Stop calling and telling me that you are moving and need to get rid of your cat within two days. I am not going to help you. However, if you call me months before you are ready to move, I will help you find a rental that will allow pets and/or tell you how to move cross-country with your old cat so there is no stress for either of you. If you wait until the last minute to consider your pet, my first question will be, did you forget you have a cat or dog (or both), and my second will be why didn't you find a place to move to with your pet?
There are steps to take when looking for pet friendly housing. The first and very important step, being to give yourself enough time to find an apartment or house to rent that will allow you to keep you cat or dog. You need to start checking ads, contacting real estate agents and rental agencies at least two months before your lease expires.
There are also pet rental websites such as www.rentwithpet.org that will provide information all across the United States.
Of course you need to understand that many landlords have had bad experiences with irresponsible pet owners and their property has been damaged, so you have to be able to sell yourself as a person committed to providing responsible pet care and of being a considerate pet owning neighbor.
If you are not internet savy, then start your search by calling resources that can help you find what you are looking for. Contact the humane society or animal care and control agencies serving the area into which you are moving and see if they can provide you with a list of apartment communities that allow pets. If you know a rental agent that has pets of his or her own, perhaps you can find a sympathetic ear and have a better chance of them finding you a pet friendly rental.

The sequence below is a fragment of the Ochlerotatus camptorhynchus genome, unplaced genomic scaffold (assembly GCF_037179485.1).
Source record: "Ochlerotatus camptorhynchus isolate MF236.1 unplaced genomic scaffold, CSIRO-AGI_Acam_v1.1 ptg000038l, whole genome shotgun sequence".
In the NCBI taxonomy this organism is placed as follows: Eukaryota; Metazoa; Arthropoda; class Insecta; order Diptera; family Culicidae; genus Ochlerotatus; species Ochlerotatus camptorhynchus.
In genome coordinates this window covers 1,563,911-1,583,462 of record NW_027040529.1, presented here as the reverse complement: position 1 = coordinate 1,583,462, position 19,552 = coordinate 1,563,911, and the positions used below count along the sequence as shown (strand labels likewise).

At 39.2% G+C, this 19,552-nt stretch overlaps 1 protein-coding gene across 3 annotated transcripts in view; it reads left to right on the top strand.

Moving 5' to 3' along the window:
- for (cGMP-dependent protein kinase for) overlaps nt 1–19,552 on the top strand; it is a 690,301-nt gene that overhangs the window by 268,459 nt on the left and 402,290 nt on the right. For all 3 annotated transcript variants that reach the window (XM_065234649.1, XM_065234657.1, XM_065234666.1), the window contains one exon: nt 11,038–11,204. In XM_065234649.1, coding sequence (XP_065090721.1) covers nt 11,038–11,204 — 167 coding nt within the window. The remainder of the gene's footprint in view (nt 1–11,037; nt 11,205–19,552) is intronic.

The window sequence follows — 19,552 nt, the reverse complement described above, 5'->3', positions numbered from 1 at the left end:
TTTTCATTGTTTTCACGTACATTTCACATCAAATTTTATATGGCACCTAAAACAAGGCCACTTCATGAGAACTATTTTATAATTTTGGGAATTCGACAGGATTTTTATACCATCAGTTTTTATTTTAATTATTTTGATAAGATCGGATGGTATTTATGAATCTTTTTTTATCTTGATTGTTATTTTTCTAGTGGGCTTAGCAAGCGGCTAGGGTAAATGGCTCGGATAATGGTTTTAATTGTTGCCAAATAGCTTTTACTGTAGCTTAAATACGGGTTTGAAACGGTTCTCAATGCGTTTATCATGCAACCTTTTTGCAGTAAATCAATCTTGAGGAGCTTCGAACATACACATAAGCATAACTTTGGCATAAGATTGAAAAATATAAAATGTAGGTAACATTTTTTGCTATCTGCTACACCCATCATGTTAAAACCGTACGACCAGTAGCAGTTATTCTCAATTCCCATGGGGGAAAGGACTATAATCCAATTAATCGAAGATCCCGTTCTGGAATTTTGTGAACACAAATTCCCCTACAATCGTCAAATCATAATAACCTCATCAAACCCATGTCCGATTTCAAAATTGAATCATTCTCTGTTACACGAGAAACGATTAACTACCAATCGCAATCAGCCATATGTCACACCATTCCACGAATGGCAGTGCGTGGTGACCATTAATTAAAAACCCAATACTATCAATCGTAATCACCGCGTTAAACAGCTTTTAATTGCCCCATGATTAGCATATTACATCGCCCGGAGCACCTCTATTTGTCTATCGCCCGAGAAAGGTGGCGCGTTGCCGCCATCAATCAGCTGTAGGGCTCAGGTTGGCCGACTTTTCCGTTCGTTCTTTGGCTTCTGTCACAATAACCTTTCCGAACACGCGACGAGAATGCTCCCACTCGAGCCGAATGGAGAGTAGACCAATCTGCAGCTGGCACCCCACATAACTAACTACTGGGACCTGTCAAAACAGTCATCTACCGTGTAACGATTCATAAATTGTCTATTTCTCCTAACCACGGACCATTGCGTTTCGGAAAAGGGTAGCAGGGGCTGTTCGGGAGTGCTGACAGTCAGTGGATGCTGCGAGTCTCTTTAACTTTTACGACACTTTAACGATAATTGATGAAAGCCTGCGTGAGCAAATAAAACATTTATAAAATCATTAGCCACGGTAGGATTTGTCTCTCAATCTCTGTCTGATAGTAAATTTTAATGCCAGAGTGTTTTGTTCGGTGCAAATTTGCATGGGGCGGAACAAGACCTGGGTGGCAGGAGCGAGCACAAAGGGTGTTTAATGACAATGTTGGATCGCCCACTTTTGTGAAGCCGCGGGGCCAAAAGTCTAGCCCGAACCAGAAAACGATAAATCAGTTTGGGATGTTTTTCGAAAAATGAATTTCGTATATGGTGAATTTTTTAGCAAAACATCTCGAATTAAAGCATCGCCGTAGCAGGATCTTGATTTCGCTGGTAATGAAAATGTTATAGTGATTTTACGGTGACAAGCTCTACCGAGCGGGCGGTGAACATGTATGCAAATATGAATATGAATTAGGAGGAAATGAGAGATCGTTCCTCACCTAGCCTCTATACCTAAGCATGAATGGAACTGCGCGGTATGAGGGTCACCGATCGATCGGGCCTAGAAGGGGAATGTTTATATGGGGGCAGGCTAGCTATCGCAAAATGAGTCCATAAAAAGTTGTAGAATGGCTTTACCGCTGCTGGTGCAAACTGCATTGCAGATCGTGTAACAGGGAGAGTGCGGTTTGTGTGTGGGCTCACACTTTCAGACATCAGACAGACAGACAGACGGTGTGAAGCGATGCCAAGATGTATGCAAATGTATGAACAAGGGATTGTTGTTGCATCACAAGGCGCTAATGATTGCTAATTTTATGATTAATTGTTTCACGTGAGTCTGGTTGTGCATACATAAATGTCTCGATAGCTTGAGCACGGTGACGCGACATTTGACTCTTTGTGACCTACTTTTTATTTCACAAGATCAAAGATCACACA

You can also check the community apartment guidebook that is put out locally in the area you are moving to and they may have something that indicates which apartment complexes allow animals, as well as any restrictions that may apply. Large apartment complexes with definite no pet policies are probably not a good place to start looking. You are more likely to be successful if you focus on places that allow some pets or smaller complexes where the landlord has the ability to be flexible.
Then you need to sell yourself. Gather documentation to share with any potential apartment owners, including, a letter of reference from your current landlord or condominium association verifying that you have always been a responsible pet owner; written proof that your dog has completed or is enrolled in a training class and a letter from your veterinarian stating you have kept up your pet's vaccinations and that your pet is spayed or neutered (which makes for a calmer pet and one less likely to pee all over the aparment).
Go straight to the top when making your request. Find out who has the ultimate authority to say yes or no and try to find out what previous experiences have made the landlord negative when it comes to considering pets. If you understand why someone feels the way they do, it gives you more power on how to possibly change their mind.
Promote yourself and your pet. Let the landlord know you will be an excellent tenant and long term because you had to work extra hard to find a place to rent that would allow you to keep your cat or dog. Offer to bring your pet to meet the owner or property manager or even invite the landlord to visit you and your pet in your current home.
Make it clear that you keep your cat inside or your dog under control and all times and that you understand the health and safety benefits of doing so. Also, tell your prospective landlord that you are willing to pay an extra security deposit in order to be allowed to have your cat or dog. Once you get an okay the most important thing to do is get it in writing!
Have a pet addendum added to your rental agreement. Rental agreements protect not only the landlord, but also the tenant and the pet! The no-pets clause should be removed from the lease, or crossed out and initialed BEFORE you sign it. Above all be honest. Don't try to sneak your pet in because it only angers the landlords and ends up in messy eviction processes or other legal action.
I know it isn't easy finding a new place to live with a pet. It will take diligence and some good persuasive powers. But didn't you make a commitment to the pet that is presently living with you and offering you unconditional love? Isn't that extra time and effort worth it? If you don't think it is, my advice is not to call me.
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